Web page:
GRE


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GRE® Scoring System

In the test, you shall face 2 Analytical Writing tasks, 2 Verbal Reasoning sections, 2 Quantitative Reasoning sections, 1 additional Verbal / Quantitative Reasoning section that is not scored and 1 research section (might or might not come). Now, unlike most other tests that you would have taken in the past (for example, the paper-based high school exams of 100 marks) where each question carried assigned marks, GRE follows a scoring algorithm that is difficult to comprehend in the first go. However, it is essential to understand how the test works and how the scores are computed even before you start your GRE preparation so that you have your test taking strategies right in place.

GRE is a sectional adaptive test – the performance in the first verbal section determines the second verbal section. The 2 quantitative sections also work in a similar way.

The best way to understand this test’s scoring mechanism is by starting with the GRE scorecard. Here is a snapshot:

As you can see, GRE doesn’t actually have an ‘out of 340’ score. The scorecard has 3 broad sections:

  • Verbal Reasoning: A ‘Scaled Score’ which shows your score in the verbal reasoning section (on a scale of 130 – 170) and a ‘% below’ which simply indicates the percentage of test-takers who score below you in this section.

The test-taker in this case scored 160 out of 170 in the Verbal Reasoning section. 84% of all test-takers score below this.

  • Quantitative Reasoning: A ‘Scaled Score’ which shows your score in this section (on a scale of 130 – 170) and a ‘% below’ score that indicates the percentage of test-takers who score below you in this section.

The test-taker in this case scored 167 out of 170 in the Quantitative Reasoning section. 94% of all test-takers score below this.

  • Analytical Writing: A ‘Score’ which shows your raw score in the AWA section on a scale of 0 to 6.

The test-taker in this case scored 3.5 out of 6 in the Analytical Writing section. 38% of all test-takers score below this.

GRE is a computer based test that is section-level adaptive. In GRE, you will come across 2 verbal sections and 2 quantitative sections. There is a reason behind having 2 sections each for verbal and quantitative reasoning – the GRE test adapts between sections. Your performance in the first section shall determine whether you get an easy or difficult second section.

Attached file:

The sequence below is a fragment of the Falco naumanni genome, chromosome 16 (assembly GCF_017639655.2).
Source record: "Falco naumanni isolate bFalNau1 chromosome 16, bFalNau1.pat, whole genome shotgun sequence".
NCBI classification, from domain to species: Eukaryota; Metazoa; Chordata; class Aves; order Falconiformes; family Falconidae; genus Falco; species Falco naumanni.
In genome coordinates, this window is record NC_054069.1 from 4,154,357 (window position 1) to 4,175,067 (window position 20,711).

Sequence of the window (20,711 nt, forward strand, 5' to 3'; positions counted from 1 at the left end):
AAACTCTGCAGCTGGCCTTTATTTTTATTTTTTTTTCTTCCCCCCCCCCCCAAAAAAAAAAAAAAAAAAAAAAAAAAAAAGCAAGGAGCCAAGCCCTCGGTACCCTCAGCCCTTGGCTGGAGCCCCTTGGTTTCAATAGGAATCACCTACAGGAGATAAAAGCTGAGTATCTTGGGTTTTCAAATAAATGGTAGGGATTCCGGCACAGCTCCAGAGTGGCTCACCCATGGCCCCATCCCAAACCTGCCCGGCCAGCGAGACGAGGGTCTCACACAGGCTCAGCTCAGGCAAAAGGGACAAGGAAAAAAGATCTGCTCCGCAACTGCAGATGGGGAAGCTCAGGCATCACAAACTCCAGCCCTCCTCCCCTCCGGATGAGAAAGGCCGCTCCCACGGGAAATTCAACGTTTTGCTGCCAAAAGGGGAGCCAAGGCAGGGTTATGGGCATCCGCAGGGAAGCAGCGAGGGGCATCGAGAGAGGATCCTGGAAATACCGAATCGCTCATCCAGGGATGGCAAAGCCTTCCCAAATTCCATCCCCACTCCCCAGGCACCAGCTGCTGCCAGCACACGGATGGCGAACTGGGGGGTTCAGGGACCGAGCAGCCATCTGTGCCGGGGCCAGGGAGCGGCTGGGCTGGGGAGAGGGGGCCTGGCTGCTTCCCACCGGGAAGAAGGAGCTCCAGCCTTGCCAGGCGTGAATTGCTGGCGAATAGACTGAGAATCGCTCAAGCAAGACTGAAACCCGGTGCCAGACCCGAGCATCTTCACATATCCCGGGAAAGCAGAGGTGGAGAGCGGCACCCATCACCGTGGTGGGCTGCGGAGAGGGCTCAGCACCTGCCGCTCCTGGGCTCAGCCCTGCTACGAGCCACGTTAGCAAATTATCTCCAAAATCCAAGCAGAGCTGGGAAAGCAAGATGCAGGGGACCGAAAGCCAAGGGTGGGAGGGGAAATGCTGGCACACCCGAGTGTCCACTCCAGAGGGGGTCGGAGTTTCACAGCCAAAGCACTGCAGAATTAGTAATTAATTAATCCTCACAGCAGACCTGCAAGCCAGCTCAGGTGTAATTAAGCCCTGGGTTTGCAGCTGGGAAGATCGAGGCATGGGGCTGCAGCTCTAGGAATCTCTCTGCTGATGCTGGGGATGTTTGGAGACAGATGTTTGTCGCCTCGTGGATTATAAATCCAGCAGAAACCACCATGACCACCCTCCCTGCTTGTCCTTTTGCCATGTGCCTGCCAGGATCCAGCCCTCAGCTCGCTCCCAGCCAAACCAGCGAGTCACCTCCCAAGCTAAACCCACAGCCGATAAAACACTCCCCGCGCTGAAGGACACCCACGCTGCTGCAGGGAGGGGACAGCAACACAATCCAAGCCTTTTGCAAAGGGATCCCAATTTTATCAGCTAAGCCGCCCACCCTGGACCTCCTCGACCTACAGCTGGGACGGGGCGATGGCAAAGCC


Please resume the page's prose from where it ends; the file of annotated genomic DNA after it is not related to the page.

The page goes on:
GRE Verbal Reasoning section:

The verbal reasoning section score is reported on a scale of 130 to 170 with a 1 point increment (therefore possible scores are: 130, 131, 132, 133….167, 168, 169, 170). So is 155, a good or a bad score? Difficult to guess, right? Given that GRE follows a (weird) scale, the best possible way to understand a score is by looking at the corresponding ‘% below’ – the percentage of test-takers who score less than that score. Here is how the scaled scores and their corresponding ‘% below’ look like (as published by ETS):

Verbal Reasoning
Scaled Score % below Scaled Score % below
170 99 150 45
169 99 149 41
168 98 148 37
167 97 147 33
166 96 146 29
165 95 145 25
164 94 144 22
163 92 143 18
162 90 142 16
161 87 141 13
160 85 140 10
159 81 139 8
158 79 138 7
157 74 137 5
156 71 136 3
155 67 135 3
154 63 134 2
153 59 133 1
152 54 132 1
151 50 131 1
150 45 130

While the ‘Scaled Score’ is an absolute number, the ‘% below’ introduces relativity which helps universities compare candidates. Given that a ‘Scaled Score’ of 155 in Verbal is basically 67 percentile, 67% of test-takers score below this, it is now easy to gauge the level of the candidate.

GRE Quantitative Reasoning section:

The scoring system for quantitative reasoning and verbal reasoning sections work in a similar manner. The quantitative section score is reported on a scale of 130 to 170 with a 1 point increment. However, the scaled score – % below conversions in Quantitative Reasoning differs from that of Verbal. If you score a 166 in verbal reasoning, you score a 96 percentile. 166 on Quantitative Reasoning however equates to 92 percentile.

Quantitative Reasoning

Quantitative Reasoning
Scaled Score % below Scaled Score % below
170 98 150 40
169 97 149 37
168 95 148 32
167 94 147 28
166 92 146 25
165 90 145 21
164 88 144 18
163 86 143 15
162 83 142 12
161 80 141 10
160 78 140 8
159 75 139 6
158 71 138 4
157 86 137 3
156 64 136 2
155 60 135 2
154 56 134 1
153 52 133 1
152 48 132
151 45 131
150 40 130

Many of the technical masters program (especially the engineering ones) look for a good score in this section. We recommend that you score above 160 in this section (above 165 for top programs).

GRE AWA section:

In GRE Analytical Writing section, you shall come across 2 essay writing tasks – Analyze an Issue and Analyze an Argument. The AWA is scored on a scale of 0 to 6 with a 0.5 point increment (possible scores are 0, 0.5, 1.0, 1.5, 2.0,….5.0, 5.5, 6.0).

Each of the AWA essays are scored by a human reader and an ETS e-rater (a computer program) independently and scored on the 0-6 scale. For every essay, the two scores (given by human reader and e-rater) are compared and the following process is followed:

  • If the scores are not significantly different, the average of the scores is the score for the essay.
  • If there is a significant difference between the scores given by the human reader and e-rater, a second human reader grades the essay. The final score is the average of the two human reader scores.

The final score in AWA is the average of the scores in the two essays. We recommend that you score 4.0 or above out of 6.

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